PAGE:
Contact Kevin Powell:
Lisa Ryan: Hey, it's Lisa Ryan. Welcome to the Manufacturer's Network Podcast. I'm here today with Kevin Powell. Kevin has created success throughout the supply chain from manufacturing to sales and distribution with over 20 years of business and community leadership, including management and board roles. In addition, as an engineer with an MBA, his career encompasses engineer sales and leadership roles. Kevin, welcome to the show.
Kevin Powell: Thanks, Lisa. I'm looking forward to our discussion today.
Lisa Ryan: You have a background that if I told everybody what you've done in your career, we would be here for 20 minutes just talking about that. What is the Cliff notes version of your career when and how did it lead you to do what you're doing.
Kevin Powell: At 32 years old, I was in a position of being named President of my first company, and, quite frankly, it was because I was the only choice they had. I was the one that was prepared, I was the one that was affordable, I was the one that they were willing to take a chance on, and I was excited about the business and my career. I was fortunate enough to have a couple of great mentors and made the most of it. I became CEO of four different businesses, each of which had different challenges or states of concern, and created success in each case. We've been blessed with the fact that we got to take a lot of people along. We created a lot of success along the way.
Lisa Ryan: Before we started the podcast, we talked about lots of topics that we were going to cover today in our conversation, and the subject of diversity came up. The fact that you are a white male talking about diversity is such an interesting angle because it's not one that we normally see or relate to. Still, in your working with leaders in traditional companies and traditional roles, it sounds like you've made some strides in helping people to understand the need for diversity and how that impacts company culture and overall productivity. Would you please share what you're doing and what's working when it comes to that changing of culture?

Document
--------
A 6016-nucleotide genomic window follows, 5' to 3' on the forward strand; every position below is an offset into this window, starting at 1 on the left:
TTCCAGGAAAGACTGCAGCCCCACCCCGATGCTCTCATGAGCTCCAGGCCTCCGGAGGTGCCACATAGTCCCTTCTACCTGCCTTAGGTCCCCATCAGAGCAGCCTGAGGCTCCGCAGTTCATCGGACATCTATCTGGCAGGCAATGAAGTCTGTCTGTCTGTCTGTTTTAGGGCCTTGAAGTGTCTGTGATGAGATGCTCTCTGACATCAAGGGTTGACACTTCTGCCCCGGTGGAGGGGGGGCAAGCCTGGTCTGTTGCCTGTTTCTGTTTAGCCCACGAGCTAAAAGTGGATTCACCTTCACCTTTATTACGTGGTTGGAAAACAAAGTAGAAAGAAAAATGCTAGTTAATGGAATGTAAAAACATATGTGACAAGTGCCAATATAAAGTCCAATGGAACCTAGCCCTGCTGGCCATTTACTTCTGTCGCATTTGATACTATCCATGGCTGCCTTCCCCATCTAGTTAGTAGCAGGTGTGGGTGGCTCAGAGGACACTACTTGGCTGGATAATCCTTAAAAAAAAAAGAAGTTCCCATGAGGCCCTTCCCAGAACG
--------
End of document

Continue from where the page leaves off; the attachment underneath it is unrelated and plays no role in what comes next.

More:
Kevin Powell: One of the things I learned through wholesale distribution was that it's pretty clear that people are your product. If you're buying somebody else's product and reselling it for a profit, adding value along the way, the value that's added is from the people that you have. If the people are all identical, you limit the value you can add and sell to a diverse community.
You're often singularly looking at it from your lens instead of the lens of the variety of people that exist in the country in the world today. So that combined with our manufacturers, who were fortune 500 companies because of their publicly traded positions, they wanted to do the right thing.
They looked at some of the smaller family-owned privately held distributors and said this doesn't look like we want it to add the value we always wanted to. How can we improve? I partnered with a couple of major manufacturers to help work on changing the Channel. You talked about it from a white male perspective. One of the things I learned along the way, as if you want to change the culture of any organization, you've got to first start with a change in the current cultural leadership of that organization and not have them be drugged along. So I worked within myself to become a leader and treat people as individuals, not as groups.
Lisa Ryan: So what do you think are some of the mistakes that leaders are making when it comes to understanding diversity in their culture: What are the things that they believe they may be a little bit off course on?